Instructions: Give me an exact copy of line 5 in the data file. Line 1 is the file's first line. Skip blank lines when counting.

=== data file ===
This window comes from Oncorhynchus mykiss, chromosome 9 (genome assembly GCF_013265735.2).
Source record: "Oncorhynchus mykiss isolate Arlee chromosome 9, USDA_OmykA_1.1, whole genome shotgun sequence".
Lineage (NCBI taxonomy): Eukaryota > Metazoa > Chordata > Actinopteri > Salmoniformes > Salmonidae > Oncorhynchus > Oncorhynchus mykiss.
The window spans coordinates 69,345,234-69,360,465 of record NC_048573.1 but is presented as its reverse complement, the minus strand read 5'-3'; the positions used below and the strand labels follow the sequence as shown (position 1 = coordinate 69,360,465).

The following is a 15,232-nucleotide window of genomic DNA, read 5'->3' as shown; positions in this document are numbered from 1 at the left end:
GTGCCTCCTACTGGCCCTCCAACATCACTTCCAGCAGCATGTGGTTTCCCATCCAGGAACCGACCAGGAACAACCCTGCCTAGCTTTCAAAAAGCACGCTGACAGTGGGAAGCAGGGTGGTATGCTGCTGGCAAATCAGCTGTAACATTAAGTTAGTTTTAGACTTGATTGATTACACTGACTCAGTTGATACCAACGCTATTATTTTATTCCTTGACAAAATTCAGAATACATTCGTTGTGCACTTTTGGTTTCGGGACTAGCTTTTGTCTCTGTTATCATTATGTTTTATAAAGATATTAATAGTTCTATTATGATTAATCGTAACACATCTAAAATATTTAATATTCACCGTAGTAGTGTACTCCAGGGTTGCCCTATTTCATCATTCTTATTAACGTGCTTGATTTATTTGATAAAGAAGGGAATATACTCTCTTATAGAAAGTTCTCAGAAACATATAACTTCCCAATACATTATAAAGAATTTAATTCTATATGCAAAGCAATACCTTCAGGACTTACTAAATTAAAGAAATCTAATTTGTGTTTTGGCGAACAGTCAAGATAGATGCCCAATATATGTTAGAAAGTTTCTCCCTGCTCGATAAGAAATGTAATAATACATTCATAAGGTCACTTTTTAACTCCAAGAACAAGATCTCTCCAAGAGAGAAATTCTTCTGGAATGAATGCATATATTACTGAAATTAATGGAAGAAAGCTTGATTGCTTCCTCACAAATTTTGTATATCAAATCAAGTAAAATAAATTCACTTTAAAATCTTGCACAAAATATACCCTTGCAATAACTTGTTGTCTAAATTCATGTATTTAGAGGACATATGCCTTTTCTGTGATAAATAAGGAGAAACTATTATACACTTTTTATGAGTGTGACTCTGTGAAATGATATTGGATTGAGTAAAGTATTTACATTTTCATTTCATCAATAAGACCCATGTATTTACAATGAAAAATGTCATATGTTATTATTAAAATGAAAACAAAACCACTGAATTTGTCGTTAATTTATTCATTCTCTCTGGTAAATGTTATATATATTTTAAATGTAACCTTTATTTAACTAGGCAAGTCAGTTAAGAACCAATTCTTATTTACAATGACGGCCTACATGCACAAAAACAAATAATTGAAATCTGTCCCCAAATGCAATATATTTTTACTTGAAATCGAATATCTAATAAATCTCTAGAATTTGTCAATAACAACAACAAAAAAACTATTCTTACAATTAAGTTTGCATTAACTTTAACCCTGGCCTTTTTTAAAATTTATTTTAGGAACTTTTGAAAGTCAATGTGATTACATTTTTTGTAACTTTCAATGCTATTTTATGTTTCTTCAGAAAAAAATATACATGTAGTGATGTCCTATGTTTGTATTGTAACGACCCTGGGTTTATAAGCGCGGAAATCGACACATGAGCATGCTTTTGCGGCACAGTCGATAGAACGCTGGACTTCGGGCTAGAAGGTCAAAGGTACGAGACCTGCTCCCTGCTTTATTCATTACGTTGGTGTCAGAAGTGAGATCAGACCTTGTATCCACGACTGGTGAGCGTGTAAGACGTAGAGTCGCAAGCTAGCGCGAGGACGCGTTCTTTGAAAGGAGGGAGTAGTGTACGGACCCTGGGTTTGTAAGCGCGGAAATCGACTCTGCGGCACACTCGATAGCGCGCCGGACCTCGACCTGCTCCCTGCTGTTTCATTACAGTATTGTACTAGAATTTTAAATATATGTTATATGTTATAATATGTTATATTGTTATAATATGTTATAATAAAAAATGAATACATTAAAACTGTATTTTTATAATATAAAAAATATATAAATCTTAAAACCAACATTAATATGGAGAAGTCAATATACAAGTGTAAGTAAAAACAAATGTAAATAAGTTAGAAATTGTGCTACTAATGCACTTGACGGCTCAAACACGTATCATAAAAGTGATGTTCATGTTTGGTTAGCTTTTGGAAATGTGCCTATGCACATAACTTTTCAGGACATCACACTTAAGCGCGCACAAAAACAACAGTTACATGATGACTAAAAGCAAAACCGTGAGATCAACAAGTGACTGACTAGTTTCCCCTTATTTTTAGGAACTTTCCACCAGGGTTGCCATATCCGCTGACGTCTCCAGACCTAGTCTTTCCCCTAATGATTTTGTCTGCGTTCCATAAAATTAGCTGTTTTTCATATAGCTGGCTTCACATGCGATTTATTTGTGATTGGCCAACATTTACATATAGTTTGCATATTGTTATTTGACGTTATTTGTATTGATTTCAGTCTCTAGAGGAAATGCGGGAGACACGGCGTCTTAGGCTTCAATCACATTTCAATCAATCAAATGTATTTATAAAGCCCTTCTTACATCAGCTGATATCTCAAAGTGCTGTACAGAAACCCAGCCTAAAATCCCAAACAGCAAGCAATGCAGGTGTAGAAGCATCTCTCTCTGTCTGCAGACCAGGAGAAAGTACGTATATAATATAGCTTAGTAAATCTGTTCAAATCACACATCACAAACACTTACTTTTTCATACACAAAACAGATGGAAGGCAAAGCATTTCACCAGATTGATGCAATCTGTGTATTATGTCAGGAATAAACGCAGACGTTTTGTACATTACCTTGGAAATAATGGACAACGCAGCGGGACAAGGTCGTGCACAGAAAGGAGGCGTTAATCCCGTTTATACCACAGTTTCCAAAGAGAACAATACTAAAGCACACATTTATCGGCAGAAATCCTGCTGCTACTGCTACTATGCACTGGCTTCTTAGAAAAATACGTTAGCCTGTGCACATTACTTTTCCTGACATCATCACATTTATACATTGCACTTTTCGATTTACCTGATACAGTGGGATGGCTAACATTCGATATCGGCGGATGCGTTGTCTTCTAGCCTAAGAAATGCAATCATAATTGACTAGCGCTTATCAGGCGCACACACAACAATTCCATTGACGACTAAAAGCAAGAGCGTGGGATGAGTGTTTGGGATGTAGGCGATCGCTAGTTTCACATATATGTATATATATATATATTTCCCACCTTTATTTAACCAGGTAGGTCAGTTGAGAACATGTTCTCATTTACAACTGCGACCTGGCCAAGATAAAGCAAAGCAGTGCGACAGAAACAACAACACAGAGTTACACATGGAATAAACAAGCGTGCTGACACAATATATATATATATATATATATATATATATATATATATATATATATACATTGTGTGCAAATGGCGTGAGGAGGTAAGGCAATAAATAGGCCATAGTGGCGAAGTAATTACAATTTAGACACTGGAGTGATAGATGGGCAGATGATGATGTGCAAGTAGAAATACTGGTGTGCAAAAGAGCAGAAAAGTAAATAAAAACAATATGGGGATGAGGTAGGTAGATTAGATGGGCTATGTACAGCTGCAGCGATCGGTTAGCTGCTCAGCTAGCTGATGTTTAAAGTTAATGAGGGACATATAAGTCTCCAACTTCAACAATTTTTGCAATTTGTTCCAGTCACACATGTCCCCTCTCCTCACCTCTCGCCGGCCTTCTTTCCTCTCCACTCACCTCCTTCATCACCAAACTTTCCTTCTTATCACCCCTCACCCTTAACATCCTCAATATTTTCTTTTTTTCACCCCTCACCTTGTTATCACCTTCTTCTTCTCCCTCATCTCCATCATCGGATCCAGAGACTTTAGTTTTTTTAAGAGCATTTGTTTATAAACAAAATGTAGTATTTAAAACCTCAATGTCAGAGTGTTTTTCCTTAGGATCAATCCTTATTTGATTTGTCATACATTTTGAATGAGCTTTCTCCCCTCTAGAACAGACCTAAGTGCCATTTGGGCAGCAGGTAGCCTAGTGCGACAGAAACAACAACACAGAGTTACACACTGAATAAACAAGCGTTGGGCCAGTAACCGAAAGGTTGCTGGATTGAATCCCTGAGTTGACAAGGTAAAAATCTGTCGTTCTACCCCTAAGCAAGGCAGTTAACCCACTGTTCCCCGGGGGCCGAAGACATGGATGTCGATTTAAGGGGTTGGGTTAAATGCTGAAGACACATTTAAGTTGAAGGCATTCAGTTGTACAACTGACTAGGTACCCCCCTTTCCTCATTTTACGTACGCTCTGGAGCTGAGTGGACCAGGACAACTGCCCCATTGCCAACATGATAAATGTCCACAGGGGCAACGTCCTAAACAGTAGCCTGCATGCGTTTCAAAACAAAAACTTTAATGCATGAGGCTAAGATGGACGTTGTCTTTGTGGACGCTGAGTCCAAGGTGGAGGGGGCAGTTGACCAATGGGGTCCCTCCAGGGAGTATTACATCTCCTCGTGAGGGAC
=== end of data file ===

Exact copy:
The following is a 15,232-nucleotide window of genomic DNA, read 5'->3' as shown; positions in this document are numbered from 1 at the left end: